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11 Lesser known facts about Honda Accord

Soichiro Honda started at the grassroots. He was a mechanic who used to tune cars and enter them into races. Honda motor company is Soichiro’s brainchild. Now it is the world’s eighth largest car producer in the world. Now we are here to tell you the 10 lesser known facts of one of its highly successful products in the US, The Accord.

  1. In the US, Accord was introduced in 1976 as a 3-door hatchback. Sort of stretched out civic, we could say. The sales numbers were limited close to 19000 in the first year, but during the oil crisis in the US, this car delivered 30-mpg of fuel efficiency, double the MPG average US car delivered.
  2. Back in the ’70s, Honda was planning to focus on motorcycles, and their final effort was to launch the Civic in 1972. When the Civic was a runaway success, the Honda introduced a much bigger and roomier sedan – The Accord.
  3. In 1977, Honda altered the design to create a four-door sedan we know it today. In the 80s Honda offered the iconic flip up headlights which became a benchmark for the design language. But in 1990, Honda discontinued the accord hatchback and got it replaced by more powerful 120-hp Honda accord sedan. Accord was first to get features like ABS, CD players (including a trunk-mounted, six-disc changer), security system and rear spoiler – but all as options.
  4. In 1989, the Honda Accord was the first foreign manufactured car that became a best-seller in the U.S. It was an important product for Honda as it paved a way for Honda to gain the household fame in the United States.
  5. Back in the ’90s, the fifth-generation Accord became the first-ever model to be manufactured and sold in the Philippines. This generation made a diversion in shape and structure, with a wider and much lower shoulder room compared to previous models.
  6. In 1994, Honda plonked a V6 in 5th gen. Accord which gained so much popularity and made it the most stolen cars in the US. But 4 years later, in 1998, due to frequent transmission failures, Honda faced a Lawsuit and it ultimately questioned the reliability of Honda cars.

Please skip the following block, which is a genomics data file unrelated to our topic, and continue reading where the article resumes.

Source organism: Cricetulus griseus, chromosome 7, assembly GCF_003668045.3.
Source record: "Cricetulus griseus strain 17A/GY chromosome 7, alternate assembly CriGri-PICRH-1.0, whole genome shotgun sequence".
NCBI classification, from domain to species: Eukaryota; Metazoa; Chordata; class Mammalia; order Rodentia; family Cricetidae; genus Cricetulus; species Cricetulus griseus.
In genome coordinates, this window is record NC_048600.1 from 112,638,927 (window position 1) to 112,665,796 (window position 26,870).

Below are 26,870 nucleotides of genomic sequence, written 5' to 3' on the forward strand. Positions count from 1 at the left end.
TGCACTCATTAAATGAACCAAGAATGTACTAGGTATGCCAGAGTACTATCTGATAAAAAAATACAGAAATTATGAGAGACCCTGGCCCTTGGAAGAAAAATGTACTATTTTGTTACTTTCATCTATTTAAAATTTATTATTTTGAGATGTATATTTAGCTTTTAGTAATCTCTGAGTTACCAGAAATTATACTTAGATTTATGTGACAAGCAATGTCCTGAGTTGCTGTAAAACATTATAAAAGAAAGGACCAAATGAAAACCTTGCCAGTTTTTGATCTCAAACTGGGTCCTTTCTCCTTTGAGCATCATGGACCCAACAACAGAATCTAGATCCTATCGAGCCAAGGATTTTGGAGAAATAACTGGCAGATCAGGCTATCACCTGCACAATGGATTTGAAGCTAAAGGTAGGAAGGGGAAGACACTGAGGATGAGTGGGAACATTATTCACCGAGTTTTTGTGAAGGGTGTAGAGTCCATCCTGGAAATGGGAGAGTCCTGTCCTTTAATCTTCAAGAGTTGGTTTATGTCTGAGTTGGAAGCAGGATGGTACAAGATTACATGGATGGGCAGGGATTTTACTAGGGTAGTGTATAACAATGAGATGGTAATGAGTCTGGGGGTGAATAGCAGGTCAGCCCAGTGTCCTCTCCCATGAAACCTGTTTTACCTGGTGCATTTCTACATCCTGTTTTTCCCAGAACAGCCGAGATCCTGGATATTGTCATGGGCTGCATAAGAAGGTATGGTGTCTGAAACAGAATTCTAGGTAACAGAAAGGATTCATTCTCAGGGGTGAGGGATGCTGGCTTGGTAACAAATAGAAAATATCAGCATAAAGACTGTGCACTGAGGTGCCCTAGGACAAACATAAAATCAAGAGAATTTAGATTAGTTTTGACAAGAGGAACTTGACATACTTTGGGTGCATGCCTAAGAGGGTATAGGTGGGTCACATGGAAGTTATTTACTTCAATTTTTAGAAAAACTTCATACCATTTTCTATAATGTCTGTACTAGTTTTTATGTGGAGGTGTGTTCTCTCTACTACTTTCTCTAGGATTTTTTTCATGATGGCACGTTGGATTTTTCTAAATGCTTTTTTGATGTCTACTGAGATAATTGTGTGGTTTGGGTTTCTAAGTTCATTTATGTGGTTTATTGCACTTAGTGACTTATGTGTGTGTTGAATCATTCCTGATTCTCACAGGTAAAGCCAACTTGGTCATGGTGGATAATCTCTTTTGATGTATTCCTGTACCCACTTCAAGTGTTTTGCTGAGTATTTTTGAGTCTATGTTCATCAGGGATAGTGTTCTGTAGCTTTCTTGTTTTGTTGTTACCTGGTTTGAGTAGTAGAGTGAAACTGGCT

7. In 2006, Honda started to produce a Hybrid V6 rated for a 255 HP but it wasn’t as perfect enough as the Toyota Prius. But in 2008, the eighth-generation accord was made so large that the Environmental Protection Agency (EPA) had to classify it as a full-size car.
  8. In 2013, the ninth generation’s standard 8-inch LCD screen, backup camera, Bluetooth, dual-zone automatic climate control and alloy wheels, smart safety features and optional navigation and touchscreen were made available but the increased efficiency and return to the midsize segment was well accepted by the public.
  9. The Honda Accord has been on the Car and Driver’s 10 Best Cars for 30 times. According to Jeff Conrad, senior vice president, and general manager of the American division of Honda Motor Co, Inc: “Do something special once, you might be called lucky. Do something special twice, you start to build some credibility. Do something special 30 times, and you’ve accomplished something truly extraordinary.
  10. The Accord is actually not Honda’s best-selling product for all time. It comes in third place, with present sales at around 221,000 units for 2017. Honda Civic remains the first and CR-V achieves second place.

Do you want to know about the reliability of a Honda Accord? Just ask Joe Cicero, owner of a 1997 Honda who clocked one-million miles with the original engine and transmission. According to Cicero, aside from checking fluids every week, he switched fluids seasonally and changed them every 5,000 miles. He also never allowed the oil levels to go below a quarter, and never let the fuel tank reach empty.


Feature image – Honda

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